The Washington Post reports that scientists have discovered what makes Lil Bub, a celebrity cat, so “magical.”
An international team of molecular biologists studied the cat’s genome to unlock its secrets. Dario Lupianez is a co-author on the paper about Lil Bub’s genetics.
Lil Bub has a talk show, a stage production, 2 million followers on Instagram, an album, and a book. Lupianez’s paper reveals the DNA behind Lil Bub’s magical appearance. Lil Bub has a short snout, big green eyes, and a pink tongue. She never developed teeth and weighs about four pounds. She has an extra toe on each of her paws, as well.
“We can definitely say she’s magical,” said Lupianez. “I remember the moment when we first saw her on the Skype video and we were just like, ‘Uhhhhh.’ ”
Lupianez partnered on the project with a fellow Berlin resident, Daniel Ibrahim, and University of Pennsylvania’s Orsolya Symmons. The three of them spent four years sequencing the cat’s genome.
Lupianez and Ibrahim were both working in a genetics lab studying bone disorders and limb malformations. Ibrahim said that when he first saw Lil Bub, he realized that “this was similar to what we see in patients, except this was a cat.”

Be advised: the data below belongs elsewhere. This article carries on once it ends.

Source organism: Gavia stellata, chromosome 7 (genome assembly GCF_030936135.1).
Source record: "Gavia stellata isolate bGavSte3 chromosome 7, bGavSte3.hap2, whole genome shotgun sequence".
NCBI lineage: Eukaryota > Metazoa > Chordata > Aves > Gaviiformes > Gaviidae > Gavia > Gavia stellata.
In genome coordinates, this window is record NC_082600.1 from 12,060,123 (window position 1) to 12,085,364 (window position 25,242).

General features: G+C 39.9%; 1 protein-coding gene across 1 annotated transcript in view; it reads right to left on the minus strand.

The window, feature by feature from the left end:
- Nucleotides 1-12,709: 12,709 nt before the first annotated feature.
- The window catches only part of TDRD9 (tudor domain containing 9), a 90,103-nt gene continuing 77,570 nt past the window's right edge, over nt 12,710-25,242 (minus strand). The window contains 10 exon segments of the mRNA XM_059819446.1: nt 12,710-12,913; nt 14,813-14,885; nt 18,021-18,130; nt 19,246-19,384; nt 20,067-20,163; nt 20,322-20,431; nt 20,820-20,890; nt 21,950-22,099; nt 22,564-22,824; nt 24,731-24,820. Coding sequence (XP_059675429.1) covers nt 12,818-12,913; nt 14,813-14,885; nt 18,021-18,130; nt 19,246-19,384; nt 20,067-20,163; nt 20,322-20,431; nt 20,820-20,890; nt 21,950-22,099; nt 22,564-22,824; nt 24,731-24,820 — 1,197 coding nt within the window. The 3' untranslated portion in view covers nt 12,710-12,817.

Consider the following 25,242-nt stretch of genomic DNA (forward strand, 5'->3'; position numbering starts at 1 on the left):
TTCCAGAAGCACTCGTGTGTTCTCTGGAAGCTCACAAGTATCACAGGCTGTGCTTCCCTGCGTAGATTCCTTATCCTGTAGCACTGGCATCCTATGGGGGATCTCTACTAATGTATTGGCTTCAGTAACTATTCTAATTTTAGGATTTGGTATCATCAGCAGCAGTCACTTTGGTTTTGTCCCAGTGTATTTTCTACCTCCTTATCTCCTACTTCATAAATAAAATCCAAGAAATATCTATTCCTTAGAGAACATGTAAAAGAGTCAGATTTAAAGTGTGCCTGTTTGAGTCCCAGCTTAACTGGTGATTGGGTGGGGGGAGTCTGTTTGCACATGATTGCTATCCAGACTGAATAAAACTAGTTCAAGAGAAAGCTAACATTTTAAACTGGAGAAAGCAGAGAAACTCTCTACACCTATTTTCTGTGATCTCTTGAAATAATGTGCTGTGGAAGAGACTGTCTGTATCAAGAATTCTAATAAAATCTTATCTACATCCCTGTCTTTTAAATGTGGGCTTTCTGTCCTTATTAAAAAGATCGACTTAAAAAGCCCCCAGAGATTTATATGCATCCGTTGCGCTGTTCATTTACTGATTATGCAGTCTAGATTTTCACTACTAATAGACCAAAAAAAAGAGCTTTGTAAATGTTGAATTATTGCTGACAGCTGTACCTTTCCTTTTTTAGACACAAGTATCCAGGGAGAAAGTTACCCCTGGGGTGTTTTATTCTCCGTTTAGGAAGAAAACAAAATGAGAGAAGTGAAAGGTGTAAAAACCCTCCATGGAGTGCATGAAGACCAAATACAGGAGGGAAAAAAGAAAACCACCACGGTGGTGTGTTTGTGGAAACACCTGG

The two asked Lil Bub’s owner, Mike Bridavsky, if they could sequence the cat’s genome. Bridavsky didn’t hesitate to send a blood sample.
“She’s quite literally one in infinity, you could say, as far as a genetic anomaly,” Bridavsky said of the Lil Bub, who he found in a tool shed soon after her birth in 2011. “I personally was convinced that they would find that her DNA was not from our planet, which is what I was hoping for, or there was some crazy prehistoric DNA — that she was part dinosaur.”
The researchers found that Lil Bub’s polydactyly, the term for her extra toes, resulted from the same mutation that caused Ernest Hemingway’s cats to have six-toes. This means that Bub is somehow related to Hemingway’s famous cats.
The researches knew that “everything else that makes Bub so unique — the cute little face, the osteopetrosis, the tiny body size — is probably due to another mutation,” said Ibrahim.
They found that she had a mutation in a gene called RANK/TNFRSF11A. The mutation has previously been found in about 15 humans and a mouse. This adds up to a new case study for a rare disorder, meaning that Lil Bub could help doctors better treat those whose osteoporosis comes from the same gene mutation.
“I think Bub is here for a reason, and I thought that something could come out of sequencing her DNA for medical research and for science,” Bridavsky said.
“And that’s exactly what happened.”